Manufacturing Bits: Jan. 3

3D printed military drones; GaN jammers; 5G networks.


3D printed military drones
The U.S. Army Research Laboratory has begun testing 3D printed drones for use in on-demand military missions.

The technology, called the On-Demand Small Unmanned Aircraft System (ODSUAS), enables a soldier to input the mission requirements in software. Then, a 3D printer devises the optimal configuration for an unmanned aerial vehicle. And it’s printed and delivered within 24 hours.

With the technology, researchers printed a Picatinny rail in about two-and-a-half hours. A Picatinny rail is a bracket used to mount a small arms weapon, such as an M4 carbine. The M4 carbine is an assault rifle used by the U.S. military.

The 3-D printed On-Demand Small Unmanned Aircraft System, or ODSUAS, flies at speeds of up to 55 miles per hour. (U.S. Army photo by Angie DePuydt)

The 3-D printed On-Demand Small Unmanned Aircraft System, or ODSUAS, flies at speeds of up to 55 miles per hour. (U.S. Army photo by Angie DePuydt)

The Army continues to collaborate with partners at the Georgia Tech’s Aerospace Systems Design Lab as they continue to refine technologies for future soldiers. “Drones or quadcopters are really getting big right now, I mean in particular just the commercial and hobby markets have shown what can be done with a small amount of money,” said John Gerdes, an engineer with the U.S. Army Research Laboratory. “Additive manufacturing or 3-D printing has become huge and everybody knows all the great things that can be done with 3-D printers. So we figured let’s assemble these two new technologies and provide a solution to soldiers that need something right now and don’t want to wait for it.”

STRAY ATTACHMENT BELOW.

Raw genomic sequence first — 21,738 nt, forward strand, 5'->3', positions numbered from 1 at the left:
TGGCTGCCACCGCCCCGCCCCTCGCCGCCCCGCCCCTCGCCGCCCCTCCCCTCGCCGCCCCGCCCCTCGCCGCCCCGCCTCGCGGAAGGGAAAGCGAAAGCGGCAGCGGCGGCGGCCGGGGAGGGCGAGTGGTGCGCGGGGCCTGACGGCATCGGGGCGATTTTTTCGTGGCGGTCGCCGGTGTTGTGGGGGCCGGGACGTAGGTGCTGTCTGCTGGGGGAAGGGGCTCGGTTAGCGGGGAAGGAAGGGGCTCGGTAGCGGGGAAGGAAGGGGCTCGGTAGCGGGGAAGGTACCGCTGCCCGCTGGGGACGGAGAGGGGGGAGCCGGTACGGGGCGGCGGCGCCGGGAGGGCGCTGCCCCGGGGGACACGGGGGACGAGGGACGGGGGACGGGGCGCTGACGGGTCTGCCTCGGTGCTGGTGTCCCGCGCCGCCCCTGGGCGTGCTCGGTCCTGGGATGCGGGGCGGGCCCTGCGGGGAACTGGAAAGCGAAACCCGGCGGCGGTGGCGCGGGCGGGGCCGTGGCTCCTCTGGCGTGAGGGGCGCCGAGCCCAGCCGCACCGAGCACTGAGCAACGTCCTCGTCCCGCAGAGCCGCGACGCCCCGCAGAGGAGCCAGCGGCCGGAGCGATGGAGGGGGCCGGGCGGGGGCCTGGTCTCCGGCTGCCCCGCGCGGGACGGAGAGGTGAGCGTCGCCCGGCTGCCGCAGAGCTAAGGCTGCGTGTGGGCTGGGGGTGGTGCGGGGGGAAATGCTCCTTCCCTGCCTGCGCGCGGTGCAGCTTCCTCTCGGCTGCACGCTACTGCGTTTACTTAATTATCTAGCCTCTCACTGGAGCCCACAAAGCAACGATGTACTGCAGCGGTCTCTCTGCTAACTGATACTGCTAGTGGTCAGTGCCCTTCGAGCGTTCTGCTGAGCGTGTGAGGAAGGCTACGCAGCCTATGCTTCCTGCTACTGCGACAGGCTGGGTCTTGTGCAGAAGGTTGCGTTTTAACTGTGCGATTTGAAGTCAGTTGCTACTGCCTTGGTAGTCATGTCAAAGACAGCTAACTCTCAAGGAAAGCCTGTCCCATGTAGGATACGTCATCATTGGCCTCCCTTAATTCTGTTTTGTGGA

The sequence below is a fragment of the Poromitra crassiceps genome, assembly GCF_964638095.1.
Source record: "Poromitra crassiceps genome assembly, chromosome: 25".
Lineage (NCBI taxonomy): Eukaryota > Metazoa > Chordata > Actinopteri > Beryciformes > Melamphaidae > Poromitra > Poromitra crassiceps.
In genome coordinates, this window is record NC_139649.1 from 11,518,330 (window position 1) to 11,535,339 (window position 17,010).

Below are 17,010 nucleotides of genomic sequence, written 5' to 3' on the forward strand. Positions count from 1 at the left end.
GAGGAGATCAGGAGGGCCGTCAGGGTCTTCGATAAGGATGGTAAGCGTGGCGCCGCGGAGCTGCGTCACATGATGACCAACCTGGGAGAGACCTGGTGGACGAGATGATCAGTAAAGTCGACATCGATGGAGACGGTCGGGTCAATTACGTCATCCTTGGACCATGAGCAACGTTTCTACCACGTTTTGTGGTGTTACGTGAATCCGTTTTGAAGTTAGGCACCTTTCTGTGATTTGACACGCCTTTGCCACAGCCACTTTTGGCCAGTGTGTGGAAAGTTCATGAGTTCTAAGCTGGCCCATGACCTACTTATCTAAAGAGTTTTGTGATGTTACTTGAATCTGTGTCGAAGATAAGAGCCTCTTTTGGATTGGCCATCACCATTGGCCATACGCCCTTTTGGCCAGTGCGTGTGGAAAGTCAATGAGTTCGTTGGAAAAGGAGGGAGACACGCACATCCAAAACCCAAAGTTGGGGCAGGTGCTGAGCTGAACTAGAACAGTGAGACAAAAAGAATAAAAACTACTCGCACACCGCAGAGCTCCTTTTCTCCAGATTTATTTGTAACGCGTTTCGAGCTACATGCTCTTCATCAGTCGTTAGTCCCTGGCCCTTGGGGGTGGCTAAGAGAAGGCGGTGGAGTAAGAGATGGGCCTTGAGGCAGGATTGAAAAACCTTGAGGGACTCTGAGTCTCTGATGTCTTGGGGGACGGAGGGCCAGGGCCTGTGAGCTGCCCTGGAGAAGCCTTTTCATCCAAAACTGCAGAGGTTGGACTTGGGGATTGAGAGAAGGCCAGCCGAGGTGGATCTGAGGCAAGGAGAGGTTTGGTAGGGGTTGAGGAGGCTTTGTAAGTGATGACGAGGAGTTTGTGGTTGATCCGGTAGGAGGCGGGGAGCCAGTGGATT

GaN jammers
The gallium nitride (GaN) device market is heating up for both power semiconductor and RF applications. In the RF space, GaN can amplify high-power RF signals at microwave frequencies. GaN also reduces the size, weight, power and cost of a system.

The military sector is one of the early adopters for GaN. For example, the U.S. Air Force Research Laboratory and the U.S. Department of Defense recently awarded Raytheon a $14.9 million contract to further enhance its process for producing RF GaN technology.

The new agreement follows a previous contract, which was completed in 2013. The new contract aims to increase the performance, yield and reliability of Raytheon’s GaN-based devices. The devices are fabricated in Raytheon’s foundry.

The first devices will be incorporated into Raytheon Space and Airborne Systems’ Next Generation Jammer (NGJ) program, which is scheduled for initial production in 2018. Raytheon’s NGJ solution will provide airborne electronic attack and jamming capabilities.

GaN is also used in a broad spectrum of military radar and defense systems. “We have only scratched the surface when it comes to harnessing the game-changing power that gallium nitride technology can bring to military applications,” said Colin Whelan, vice president of Advanced Technology in Raytheon’s Integrated Defense Systems business unit. “This contract will build on the 17-year, two-hundred-plus million-dollar investment Raytheon has made in maturing GaN. Over the next two years, we will further refine our GaN process to push the limits of radio frequency performance while maintaining or increasing yield and reliability.”

5G networks
HRL Laboratories, an R&D lab venture between Boeing and General Motors, recently presented a paper on the development of a GaN HEMT technology with a ft >400-GHz and an fmax >550-GHz.

HRL’s GaN technology has a breakdown voltage that is five times greater than other technologies, such as silicon, SiGe, InP and GaAs. With the technology, HRL has devised the first generation of MMIC power amplifiers (PAs). The power added efficiency (PAE) for the technology is 59% at a frequency of 32-GHz, a bias of 3 volts and output power of 24.3-dBm.

The MMIC PAs could be used for next-generation 5G networks operating at 28- and 39-GHz. The technology would extend the battery lifetime in mobile handsets, due to the PAE compared to competing semiconductor technologies.

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